Everybody knows that the faster you can innovate and get things moving, the better — and every brand wants to build trust — but identifying and listening to social advocates is still not considered a “best practice” in much of the corporate world, much less empowering employees to take advantage of opportunities outside the company’s social community. Instead of looking at social advocacy from a “win-win” standpoint, brands would be much better served to adopt “learn-learn,” as their social philosophy.

Every business function depends on the quality of the human relationships needed to perform that function. The more we practice using social to learn more about who makes up our communities and how we can serve them better (at every level), the more in-tune we’ll be and the more harmony we can create both inside and outside our companies.

Want your brand to be more successful? Wrap social around every business practice. And while you’re doing so, ditch the win-win mentality, which denotes an ending — not a continuation. Embracing learn-learn increases the value of relationships for all parties.

Those who adapt to social engagement will drive more business and stay competitive—those who ignore it will not. #RonR

Lonely People Are Actually Wired Differently

The study, conducted at the University of Chicago and published in the online journal Cortext, looked at 38 people who considered themselves “very lonely” and 32 people who didn’t identify as lonely.

From there, researchers conducted something called a Stroop Test, which asks participants to focus first on the color of a word’s lettering rather than its meaning. This allows the meaning or impact of the word to be subconscious. The words fell into four categories: social and positive ( like “party”), nonsocial and negative (like “solitary”), nonsocial and positive (like “joy”) and social and negative (like “sad”).

During this test, an electrode of 128 sensors was placed on the participants’ heads to measure their brain waves for 480 milliseconds. For the first 280 milliseconds, lonely people’s brains responded in the same way to negative and nonsocial words. But after that point, their brains activated in the neural areas devoted to attention when shown socially negative words, whereas non-lonely people responded to both social and non-social negative words for the full 480 milliseconds.

In other words, lonely people focused on the negative while non-lonely people focused on everything.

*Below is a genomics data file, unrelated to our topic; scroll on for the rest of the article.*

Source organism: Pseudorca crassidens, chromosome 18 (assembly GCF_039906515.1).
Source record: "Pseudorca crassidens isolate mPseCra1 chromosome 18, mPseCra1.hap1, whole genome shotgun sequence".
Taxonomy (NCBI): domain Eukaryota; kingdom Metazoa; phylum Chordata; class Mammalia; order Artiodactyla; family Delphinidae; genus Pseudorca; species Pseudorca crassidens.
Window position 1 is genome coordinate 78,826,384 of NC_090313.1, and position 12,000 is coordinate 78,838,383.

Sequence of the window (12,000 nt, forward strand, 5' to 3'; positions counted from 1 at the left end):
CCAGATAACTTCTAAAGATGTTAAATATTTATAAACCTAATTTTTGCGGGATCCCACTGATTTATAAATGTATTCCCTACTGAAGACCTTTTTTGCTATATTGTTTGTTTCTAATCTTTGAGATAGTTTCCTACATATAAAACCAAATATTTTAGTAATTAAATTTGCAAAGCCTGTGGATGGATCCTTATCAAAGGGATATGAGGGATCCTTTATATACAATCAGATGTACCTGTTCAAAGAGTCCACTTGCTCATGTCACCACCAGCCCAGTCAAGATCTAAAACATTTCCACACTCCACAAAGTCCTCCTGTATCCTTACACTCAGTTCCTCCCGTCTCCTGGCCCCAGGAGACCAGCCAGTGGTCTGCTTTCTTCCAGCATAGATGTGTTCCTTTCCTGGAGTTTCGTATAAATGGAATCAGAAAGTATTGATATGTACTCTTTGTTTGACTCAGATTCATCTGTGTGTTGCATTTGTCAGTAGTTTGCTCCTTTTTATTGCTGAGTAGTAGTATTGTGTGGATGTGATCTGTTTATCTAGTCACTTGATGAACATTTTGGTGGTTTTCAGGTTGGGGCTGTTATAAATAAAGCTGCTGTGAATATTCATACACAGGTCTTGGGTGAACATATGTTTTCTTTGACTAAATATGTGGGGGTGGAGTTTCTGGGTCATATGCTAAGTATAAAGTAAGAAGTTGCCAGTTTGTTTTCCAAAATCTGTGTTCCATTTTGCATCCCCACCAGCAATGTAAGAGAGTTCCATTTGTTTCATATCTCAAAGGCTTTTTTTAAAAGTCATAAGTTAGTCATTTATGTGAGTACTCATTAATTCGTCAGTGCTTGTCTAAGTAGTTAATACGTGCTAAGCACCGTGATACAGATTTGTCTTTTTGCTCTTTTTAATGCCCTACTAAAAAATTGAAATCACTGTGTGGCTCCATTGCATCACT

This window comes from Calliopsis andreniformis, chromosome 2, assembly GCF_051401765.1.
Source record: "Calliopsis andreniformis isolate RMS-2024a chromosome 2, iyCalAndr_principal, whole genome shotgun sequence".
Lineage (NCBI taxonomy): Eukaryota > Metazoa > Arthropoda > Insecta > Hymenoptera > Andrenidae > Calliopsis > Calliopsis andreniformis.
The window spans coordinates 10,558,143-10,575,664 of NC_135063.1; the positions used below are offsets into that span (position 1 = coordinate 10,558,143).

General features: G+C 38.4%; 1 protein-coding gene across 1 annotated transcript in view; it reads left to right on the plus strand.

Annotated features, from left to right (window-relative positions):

Although this was a small study and more research needs to be done, researchers Stephanie and John Cacioppo and Stephen Balogh concluded that this subtle difference actually shows that lonely people’s intense response to a social threat over half a second is probably implicit.

Bernie Sanders: ‘I Am Delighted’ By Jeremy Corbyn’s Victory

U.S. Sen. Bernie Sanders (I-Vt.) hailed the election of Jeremy Corbyn to the leadership of the United Kingdom’s Labour Party as a promising development in the global fight against inequality. 

“At a time of mass income and wealth inequality throughout the world, I am delighted to see that the British Labour Party has elected Jeremy Corbyn as its new leader,” Sanders, a Democratic presidential candidate, said in a statement emailed to The Huffington Post Saturday. “We need leadership in every country in the world which tells the billionaire class that they cannot have it all. We need economies that work for working families, not just the people on top.”

Sanders’ appreciation of Corbyn is mutual. A week before his victory, Corbyn said he was following Sanders’ campaign with “great interest.”

Corbyn’s upset election as head of Labour, which makes him the de facto opposition leader in the U.K. parliament, has drawn comparisons to Sanders’ rise in the American political landscape. Like Corbyn, Sanders has achieved unexpected popularity by proposing dramatic solutions to end income inequality and reform the political process. The two left-leaning legislators also share an unglamorous demeanor.